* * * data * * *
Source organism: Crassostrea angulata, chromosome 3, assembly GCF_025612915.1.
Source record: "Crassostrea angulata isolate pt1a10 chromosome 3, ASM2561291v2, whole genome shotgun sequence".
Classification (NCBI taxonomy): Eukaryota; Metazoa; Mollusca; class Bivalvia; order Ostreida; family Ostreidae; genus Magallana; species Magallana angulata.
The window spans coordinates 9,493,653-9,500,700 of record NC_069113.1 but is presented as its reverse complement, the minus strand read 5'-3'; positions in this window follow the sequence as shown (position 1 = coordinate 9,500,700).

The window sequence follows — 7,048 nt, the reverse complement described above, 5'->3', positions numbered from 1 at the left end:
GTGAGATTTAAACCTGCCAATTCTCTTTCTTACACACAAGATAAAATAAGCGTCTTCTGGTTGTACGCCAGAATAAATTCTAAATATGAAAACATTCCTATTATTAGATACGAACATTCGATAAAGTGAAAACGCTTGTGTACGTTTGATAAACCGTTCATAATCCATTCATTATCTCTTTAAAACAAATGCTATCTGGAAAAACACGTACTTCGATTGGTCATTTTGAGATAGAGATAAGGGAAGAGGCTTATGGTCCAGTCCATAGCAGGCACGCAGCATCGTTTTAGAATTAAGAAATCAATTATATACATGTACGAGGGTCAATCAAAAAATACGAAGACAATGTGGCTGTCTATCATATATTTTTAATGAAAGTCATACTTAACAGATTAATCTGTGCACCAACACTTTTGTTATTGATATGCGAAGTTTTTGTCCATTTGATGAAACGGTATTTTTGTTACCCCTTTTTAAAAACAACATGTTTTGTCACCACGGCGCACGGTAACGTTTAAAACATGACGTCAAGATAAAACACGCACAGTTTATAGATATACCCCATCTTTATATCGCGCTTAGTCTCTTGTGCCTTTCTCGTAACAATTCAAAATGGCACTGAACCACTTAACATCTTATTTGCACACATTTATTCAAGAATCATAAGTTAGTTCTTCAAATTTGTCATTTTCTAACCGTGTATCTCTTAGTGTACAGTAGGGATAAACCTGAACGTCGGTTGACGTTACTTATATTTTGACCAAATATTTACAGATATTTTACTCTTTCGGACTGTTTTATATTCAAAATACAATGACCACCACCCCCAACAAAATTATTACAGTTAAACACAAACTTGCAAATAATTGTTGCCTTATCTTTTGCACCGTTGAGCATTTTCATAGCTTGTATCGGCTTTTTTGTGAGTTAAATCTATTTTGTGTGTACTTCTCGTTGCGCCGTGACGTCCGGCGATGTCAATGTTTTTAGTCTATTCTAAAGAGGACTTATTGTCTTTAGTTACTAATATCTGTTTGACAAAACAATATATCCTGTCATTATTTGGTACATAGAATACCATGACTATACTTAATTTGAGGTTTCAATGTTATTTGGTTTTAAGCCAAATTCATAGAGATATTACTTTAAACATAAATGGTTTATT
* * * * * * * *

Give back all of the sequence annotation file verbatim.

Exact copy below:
Source organism: Crassostrea angulata, chromosome 3, assembly GCF_025612915.1.
Source record: "Crassostrea angulata isolate pt1a10 chromosome 3, ASM2561291v2, whole genome shotgun sequence".
Classification (NCBI taxonomy): Eukaryota; Metazoa; Mollusca; class Bivalvia; order Ostreida; family Ostreidae; genus Magallana; species Magallana angulata.
The window spans coordinates 9,493,653-9,500,700 of record NC_069113.1 but is presented as its reverse complement, the minus strand read 5'-3'; positions in this window follow the sequence as shown (position 1 = coordinate 9,500,700).

The window sequence follows — 7,048 nt, the reverse complement described above, 5'->3', positions numbered from 1 at the left end:
GTGAGATTTAAACCTGCCAATTCTCTTTCTTACACACAAGATAAAATAAGCGTCTTCTGGTTGTACGCCAGAATAAATTCTAAATATGAAAACATTCCTATTATTAGATACGAACATTCGATAAAGTGAAAACGCTTGTGTACGTTTGATAAACCGTTCATAATCCATTCATTATCTCTTTAAAACAAATGCTATCTGGAAAAACACGTACTTCGATTGGTCATTTTGAGATAGAGATAAGGGAAGAGGCTTATGGTCCAGTCCATAGCAGGCACGCAGCATCGTTTTAGAATTAAGAAATCAATTATATACATGTACGAGGGTCAATCAAAAAATACGAAGACAATGTGGCTGTCTATCATATATTTTTAATGAAAGTCATACTTAACAGATTAATCTGTGCACCAACACTTTTGTTATTGATATGCGAAGTTTTTGTCCATTTGATGAAACGGTATTTTTGTTACCCCTTTTTAAAAACAACATGTTTTGTCACCACGGCGCACGGTAACGTTTAAAACATGACGTCAAGATAAAACACGCACAGTTTATAGATATACCCCATCTTTATATCGCGCTTAGTCTCTTGTGCCTTTCTCGTAACAATTCAAAATGGCACTGAACCACTTAACATCTTATTTGCACACATTTATTCAAGAATCATAAGTTAGTTCTTCAAATTTGTCATTTTCTAACCGTGTATCTCTTAGTGTACAGTAGGGATAAACCTGAACGTCGGTTGACGTTACTTATATTTTGACCAAATATTTACAGATATTTTACTCTTTCGGACTGTTTTATATTCAAAATACAATGACCACCACCCCCAACAAAATTATTACAGTTAAACACAAACTTGCAAATAATTGTTGCCTTATCTTTTGCACCGTTGAGCATTTTCATAGCTTGTATCGGCTTTTTTGTGAGTTAAATCTATTTTGTGTGTACTTCTCGTTGCGCCGTGACGTCCGGCGATGTCAATGTTTTTAGTCTATTCTAAAGAGGACTTATTGTCTTTAGTTACTAATATCTGTTTGACAAAACAATATATCCTGTCATTATTTGGTACATAGAATACCATGACTATACTTAATTTGAGGTTTCAATGTTATTTGGTTTTAAGCCAAATTCATAGAGATATTACTTTAAACATAAATGGTTTATT